Philippine Medicinal Herbs:  Aratiles / Muntingia calabura Linn / Cherry tree/Kerson Fruit

Philippine Medicinal Herbs: Aratiles / Muntingia calabura Linn / Cherry tree/Kerson Fruit

Aratiles
Muntingia calabura Linn.

CHERRY TREE

Scientific names Common names
Muntingia calabura Linn. Aratiles (Tag.)
Muntingia calabura var. trinitensis Griseb. Datiles (Tag., Bik.)
Muntingia rosea H.Karst. Latires (Tag.)
Ratiles (Tag.)
Seresa (Ilk.)
Zanitas (Ilk., Ibn.)
Calabur tree (Engl.)
Cherry tree (Engl.)
Panama berry (Engl.)
Strawberry cherry (Engl.)
Silk wood (Engl.)
Muntingia calabura L. is an accepted name The Plant List
Other vernacular names
CAMBODIAN: Krakhob barang.
FRENCH: Bois Ramier
INDONESIAN: Kersen.
LAOTIAN: Takhob.
MALAY: Kerukup siam.
PORTUGUESE: Calabura, Páo De Seda.
SPANISH: Cacaniqua, Calabura, Calubur, Capulín Blanco, Capulin, Cereza.
THAI: Takhop farang.
VIETNAMESE: Trung ca mat sam.
Botany:
Aratiles is a fast growing tree, 5 to 10 meters high, with spreading branches. Leaves are hairy, sticky, alternate, distichous, oblong-ovate to broadly oblong-lanceolate, 8 to 13 centimeters long, with toothed margins, pointed apex and inequilateral base, one side rounded and the other acute. Flowers are about 2 centimeters in diameter, white, extra-axillary, solitary or in pairs. Sepals are 5, green, reflexed, lanceolate, about 1 centimeter long. Petals are white, obovate, 1 centimeter long, deciduous and spreading. Fruit is a berry, rounded, about 1.5 centimeter in diameter, red on ripening, smooth, fleshy, sweet and many seeded.

Distribution
- Naturalized, widely distributed, growing in and about towns.
– Introduced from tropical America.
– Also reported in Thailand and Java.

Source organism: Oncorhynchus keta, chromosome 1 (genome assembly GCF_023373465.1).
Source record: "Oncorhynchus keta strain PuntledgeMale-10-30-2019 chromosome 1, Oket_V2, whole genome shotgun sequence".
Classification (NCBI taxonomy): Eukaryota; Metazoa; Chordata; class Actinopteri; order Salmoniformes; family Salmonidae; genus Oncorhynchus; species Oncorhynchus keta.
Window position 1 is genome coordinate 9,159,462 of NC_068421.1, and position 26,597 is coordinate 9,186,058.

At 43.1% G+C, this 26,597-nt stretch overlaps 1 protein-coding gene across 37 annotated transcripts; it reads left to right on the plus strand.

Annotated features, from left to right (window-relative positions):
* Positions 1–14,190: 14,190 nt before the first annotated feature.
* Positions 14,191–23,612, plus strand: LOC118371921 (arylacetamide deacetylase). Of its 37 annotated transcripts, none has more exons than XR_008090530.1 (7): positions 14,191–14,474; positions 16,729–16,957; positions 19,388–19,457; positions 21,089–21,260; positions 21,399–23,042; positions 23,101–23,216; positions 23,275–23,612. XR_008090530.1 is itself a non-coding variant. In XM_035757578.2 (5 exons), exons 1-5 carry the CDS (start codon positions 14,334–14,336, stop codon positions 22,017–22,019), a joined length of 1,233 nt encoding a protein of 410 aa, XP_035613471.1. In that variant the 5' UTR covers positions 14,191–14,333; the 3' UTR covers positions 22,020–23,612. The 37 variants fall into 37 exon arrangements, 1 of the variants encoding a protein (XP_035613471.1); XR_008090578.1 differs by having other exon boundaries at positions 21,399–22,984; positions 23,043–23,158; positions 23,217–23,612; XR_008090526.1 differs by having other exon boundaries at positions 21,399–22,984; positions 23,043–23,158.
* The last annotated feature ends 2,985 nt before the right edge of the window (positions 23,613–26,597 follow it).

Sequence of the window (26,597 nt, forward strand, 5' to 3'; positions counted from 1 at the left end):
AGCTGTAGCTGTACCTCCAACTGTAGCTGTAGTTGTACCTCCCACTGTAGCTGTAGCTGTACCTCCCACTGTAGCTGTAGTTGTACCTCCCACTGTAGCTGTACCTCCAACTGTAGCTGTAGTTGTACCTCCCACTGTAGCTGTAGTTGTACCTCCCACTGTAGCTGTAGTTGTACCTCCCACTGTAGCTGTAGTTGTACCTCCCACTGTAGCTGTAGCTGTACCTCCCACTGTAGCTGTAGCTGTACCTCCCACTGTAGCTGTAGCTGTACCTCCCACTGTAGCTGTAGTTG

Constituents
- Phytochemical analysis of various leaf extracts yieded saponin, tannins, and flavonoid.
– Dichlormethane extract of fruit yielded squalene (1), triglyceride (2), a mixture of linoleic acid (31) palmitic acid (3b) and α-linolenic acid (3c), and a mixture of ß-sitosterol (4a) and stigmasterol (4b). (17)
– Fruit extract yielded phenols, flavonoids, anthocyanins tannins, saponins, etc. A methanolic fruit extract yielded 1.49 g/100g gallic acid of phenolic content, 3 mg/g CE of flavonoid, and 300 µg CGE/100g fresh mass fruit of anthocyanin.
(18)

Properties
- Antispasmodic and emollient.
– Studies have shown antioxidant, anti-inflammatory, anti-pyretic, analgesicm cardioprotective, antibacterial, and antifungal properties.

Parts utilized
Bark, leaves and flowers.

Uses
Edibility
- The ripe fruit is very popular among Filipino children.
Folkloric
- Flowers are antispasmodic. Decoction of flowers for abdominal cramps.
– Decoction used as emollient.
– Flowers used as antiseptic and to treat spasms.
– Leaves used as antiseptics or antipruritic; also, to treat abdominal cram
– Also used to relieve colds and headaches.
– In the Antiles, used as antispasmodic.
– In Martinique, bark decoction is mucilaginous and used as emollient.
Others
- Bark used for making rope.
– Wood is compact, fine-grained, moderately strong and light in weight and durable, used for carpentry work.
– Fast growing tree that makes for a favorable shade tree.

Studies
Antibacterial Activity: The study concluded that M. calabura possesses a potential antibacterial property that is comparable to the standard antibiotics used. The study also suggests the presence of a more potent polar antibacterial compound. (1)
Anti
staphylococcal Activity Study isolated fractions from the methanol extract of MC with anti-staphylococcal activity.
Flavanone Constituents: The study isolated a flavanone as well as 24 known compounds, which were mainly flavanones and flavones.
Antinociceptive / Anti-inflammatory / Antipyretic: The study concludes that M. calabura leaves possessed antinociceptive, 

anti-inflammatory and antipyretic activities, justifying the Peruvian folkloric medicinal use.(3)
Cytotoxic Flavonoids / Anticancer: Study isolated 12 new flavonoids were isolated (7 flavans, 3 flavones, two biflavans). Most of the isolates demonstrated cytotoxic activity and some exhibited selective activities when evaluated with a number of human cancer cell lines.
(4)